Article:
asked the Parliamentary Secretary to the Ministry of War Transport whether he is satisfied with the results of his Department's slogan "Is your journey really necessary?" and whether he intends to take further steps to restrict unnecessary civilian travel on the railways?
The slogan "Is your journey really necessary?" was originally introduced by the railway companies, to whom is due much of the credit for the considerable success which it has had. My Ministry have examined various proposals for the further compulsory restriction or rationing of railway travel. To be effective, however, these proposals would all require a complicated organisation, which would make demands on man-power out of all proportion to the benefit which would accrue. I am, therefore, grateful to my hon. Friend for this opportunity of saying that it will be more important this year than ever before that passengers should only travel by rail when they are certain that it is essential for them to do so.
Does not my hon. Friend think that the time has arrived when the whole question of railway travel ought to be inquired into again, both in the interests of the railway workers, particularly engine drivers and firemen, and in the interests of those who have to travel, particularly Service people on leave?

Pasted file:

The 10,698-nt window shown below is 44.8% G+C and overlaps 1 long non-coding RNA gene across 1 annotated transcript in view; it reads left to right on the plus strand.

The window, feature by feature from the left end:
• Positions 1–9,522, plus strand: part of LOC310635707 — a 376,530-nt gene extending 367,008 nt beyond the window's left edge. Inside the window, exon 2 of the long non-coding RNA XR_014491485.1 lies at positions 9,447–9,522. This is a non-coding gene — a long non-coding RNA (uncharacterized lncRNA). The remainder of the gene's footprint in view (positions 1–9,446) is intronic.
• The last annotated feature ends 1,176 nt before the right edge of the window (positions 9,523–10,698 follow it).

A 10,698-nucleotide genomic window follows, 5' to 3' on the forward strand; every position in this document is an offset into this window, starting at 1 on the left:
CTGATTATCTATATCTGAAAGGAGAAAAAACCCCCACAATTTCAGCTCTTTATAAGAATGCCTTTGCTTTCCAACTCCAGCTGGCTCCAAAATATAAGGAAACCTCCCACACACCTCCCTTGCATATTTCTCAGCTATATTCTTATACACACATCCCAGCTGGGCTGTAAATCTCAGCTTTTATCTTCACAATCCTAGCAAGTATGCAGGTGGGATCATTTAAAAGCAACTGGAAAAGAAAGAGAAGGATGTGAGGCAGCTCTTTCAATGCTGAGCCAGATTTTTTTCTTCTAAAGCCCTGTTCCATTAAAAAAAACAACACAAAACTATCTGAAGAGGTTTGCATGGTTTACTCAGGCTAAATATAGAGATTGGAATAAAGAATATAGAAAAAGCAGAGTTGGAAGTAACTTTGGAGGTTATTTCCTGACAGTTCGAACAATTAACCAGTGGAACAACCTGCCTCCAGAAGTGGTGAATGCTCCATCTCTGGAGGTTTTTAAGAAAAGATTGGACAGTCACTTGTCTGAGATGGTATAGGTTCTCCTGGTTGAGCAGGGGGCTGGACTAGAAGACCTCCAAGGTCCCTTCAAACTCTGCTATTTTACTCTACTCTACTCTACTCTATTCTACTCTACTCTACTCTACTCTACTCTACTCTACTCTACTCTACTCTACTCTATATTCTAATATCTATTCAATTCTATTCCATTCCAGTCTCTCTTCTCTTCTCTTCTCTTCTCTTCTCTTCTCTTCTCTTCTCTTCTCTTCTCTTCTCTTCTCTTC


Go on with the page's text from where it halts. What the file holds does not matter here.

I fully agree with my hon. Friend about the great strain on train crews, and, indeed, on the whole railway system at the present time, but we have taken a number of measures, as, for example, the withdrawal of cheap day tickets, to reduce non-essential traffic, and they have had considerable success. Rationing is an extremely difficult proposition, and we are satisfied that if Herr Hitler has not been able to solve it, it will be very difficult for us to do so.
Was one of the steps, among others which the hon. Gentleman has not mentioned, the raising of fares by 68 per cent. for people who have to travel in the ordinary way of business?
I am considering a special case which my hon. Friend has put to me about the raising of fares.
May I ask whether generals of high position travel alone in first-class compartments and admirals do not?